Plainview Fire Department pushes new engine into service – Plainview Daily Herald

The Plainview Fire Department ceremoniously pushed its new fire truck into its station Thursday evening and members of the community showed up to celebrate.

The red 2022 Spartan Metro Star Engine is a “quick attack” pumper truck with an estimated 3,000 foot of hose and can pump 1,500 gallons of water per minute. It carries 1,000 gallons of water and 20 gallons of firefighting foam.

It also includes three different size ladders, battery-operated rescue tools, seating for four firefighters and a standard emergency light and siren package.

Fire Chief Bobby Gipson, who has been with the department 32 years, said this is the department’s first firetruck purchase in at least six years and it replaces an engine the department had for 26 years.

The truck was chosen by a committee of firefighters including Training Captain Kevin Goss, Lt. Seth Stephens, Lt. Joe Marks, Equipment Operator Jordan Prater, Equipment Operator Tommy Marquez, and Equipment Operator Cameron Lunsford.

It’s been a big year for the Plainview Fire Department. The team is ending the year with construction of a new station underway, a new (but familiar) fire chief, promotions and new certifications of other veteran firefighters and now a new fire engine.

And on Thursday, the department celebrated by bringing back a decades-old tradition – ceremonially pushing the truck into the station. Gipson, who officially dropped the “interim” part of his Fire Chief title in September, said it’s been at least 35 years since the Plainview Fire Department has actually done it so Thursday provided a fun opportunity to revive the tradition.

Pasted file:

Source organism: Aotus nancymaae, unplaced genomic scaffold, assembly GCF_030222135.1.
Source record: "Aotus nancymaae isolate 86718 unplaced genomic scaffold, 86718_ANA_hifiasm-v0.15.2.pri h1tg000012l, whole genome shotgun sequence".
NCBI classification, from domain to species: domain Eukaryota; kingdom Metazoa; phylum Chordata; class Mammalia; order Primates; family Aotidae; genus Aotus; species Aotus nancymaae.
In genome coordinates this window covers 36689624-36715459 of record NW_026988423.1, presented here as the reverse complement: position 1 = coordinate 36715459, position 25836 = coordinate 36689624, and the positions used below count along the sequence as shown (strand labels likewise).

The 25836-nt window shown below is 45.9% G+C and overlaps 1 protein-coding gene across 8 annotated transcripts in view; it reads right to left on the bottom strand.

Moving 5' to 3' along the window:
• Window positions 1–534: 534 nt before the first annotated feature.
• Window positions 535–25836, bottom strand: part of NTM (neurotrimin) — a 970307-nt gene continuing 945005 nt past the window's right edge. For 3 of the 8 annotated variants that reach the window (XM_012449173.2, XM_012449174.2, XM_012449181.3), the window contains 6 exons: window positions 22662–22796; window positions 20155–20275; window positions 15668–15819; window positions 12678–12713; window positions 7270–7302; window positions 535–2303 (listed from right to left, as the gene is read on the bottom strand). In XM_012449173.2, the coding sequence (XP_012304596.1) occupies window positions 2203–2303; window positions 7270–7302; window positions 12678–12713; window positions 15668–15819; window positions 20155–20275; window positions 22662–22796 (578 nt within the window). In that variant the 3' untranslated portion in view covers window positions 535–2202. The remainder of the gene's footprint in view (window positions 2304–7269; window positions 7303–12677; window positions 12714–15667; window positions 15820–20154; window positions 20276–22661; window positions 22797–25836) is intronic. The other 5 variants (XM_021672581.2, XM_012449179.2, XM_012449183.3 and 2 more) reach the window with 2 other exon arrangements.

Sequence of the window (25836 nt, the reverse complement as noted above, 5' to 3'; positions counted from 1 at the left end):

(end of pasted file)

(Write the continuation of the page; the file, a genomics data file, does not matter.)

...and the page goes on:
After it was pushed into the fire station, Gipson made the official radio call to the City of Plainview officially placing the new truck – Engine 2 – into service.

Plainview Mayor Charles Starnes said the city budgeted $700,000 for the purchase of this apparatus. The cost came in under $570,000, he noted.

Now city leaders and the FD are working to decide what will happen with the retired truck.

Starnes and Gipson both said it’s common practice for retired engines to be handed down to more rural departments or to keep them and use them for training purposes, which Gipson added, allows other resources to remain available should emergencies strike mid-training.



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